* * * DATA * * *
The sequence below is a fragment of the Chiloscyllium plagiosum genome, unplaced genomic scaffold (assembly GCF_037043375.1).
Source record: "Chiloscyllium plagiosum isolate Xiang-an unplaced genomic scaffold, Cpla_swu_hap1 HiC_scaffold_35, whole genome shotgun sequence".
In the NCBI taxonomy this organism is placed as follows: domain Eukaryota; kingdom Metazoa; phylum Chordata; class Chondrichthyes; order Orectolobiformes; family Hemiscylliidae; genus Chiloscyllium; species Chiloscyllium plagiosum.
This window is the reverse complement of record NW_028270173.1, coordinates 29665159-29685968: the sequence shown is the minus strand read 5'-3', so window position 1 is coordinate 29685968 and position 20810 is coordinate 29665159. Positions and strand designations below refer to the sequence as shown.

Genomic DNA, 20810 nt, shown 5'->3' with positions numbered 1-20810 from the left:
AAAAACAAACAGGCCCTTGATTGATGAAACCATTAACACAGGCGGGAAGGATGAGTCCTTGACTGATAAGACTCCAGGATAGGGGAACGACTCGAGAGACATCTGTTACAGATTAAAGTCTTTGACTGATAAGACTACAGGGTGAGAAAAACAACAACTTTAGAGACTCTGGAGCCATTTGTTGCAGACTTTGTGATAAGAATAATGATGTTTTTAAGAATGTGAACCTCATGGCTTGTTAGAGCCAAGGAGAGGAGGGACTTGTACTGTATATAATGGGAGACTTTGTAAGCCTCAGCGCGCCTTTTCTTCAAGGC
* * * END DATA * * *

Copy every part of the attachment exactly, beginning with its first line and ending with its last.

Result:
The sequence below is a fragment of the Chiloscyllium plagiosum genome, unplaced genomic scaffold (assembly GCF_037043375.1).
Source record: "Chiloscyllium plagiosum isolate Xiang-an unplaced genomic scaffold, Cpla_swu_hap1 HiC_scaffold_35, whole genome shotgun sequence".
In the NCBI taxonomy this organism is placed as follows: domain Eukaryota; kingdom Metazoa; phylum Chordata; class Chondrichthyes; order Orectolobiformes; family Hemiscylliidae; genus Chiloscyllium; species Chiloscyllium plagiosum.
This window is the reverse complement of record NW_028270173.1, coordinates 29665159-29685968: the sequence shown is the minus strand read 5'-3', so window position 1 is coordinate 29685968 and position 20810 is coordinate 29665159. Positions and strand designations below refer to the sequence as shown.

Genomic DNA, 20810 nt, shown 5'->3' with positions numbered 1-20810 from the left:
AAAAACAAACAGGCCCTTGATTGATGAAACCATTAACACAGGCGGGAAGGATGAGTCCTTGACTGATAAGACTCCAGGATAGGGGAACGACTCGAGAGACATCTGTTACAGATTAAAGTCTTTGACTGATAAGACTACAGGGTGAGAAAAACAACAACTTTAGAGACTCTGGAGCCATTTGTTGCAGACTTTGTGATAAGAATAATGATGTTTTTAAGAATGTGAACCTCATGGCTTGTTAGAGCCAAGGAGAGGAGGGACTTGTACTGTATATAATGGGAGACTTTGTAAGCCTCAGCGCGCCTTTTCTTCAAGGC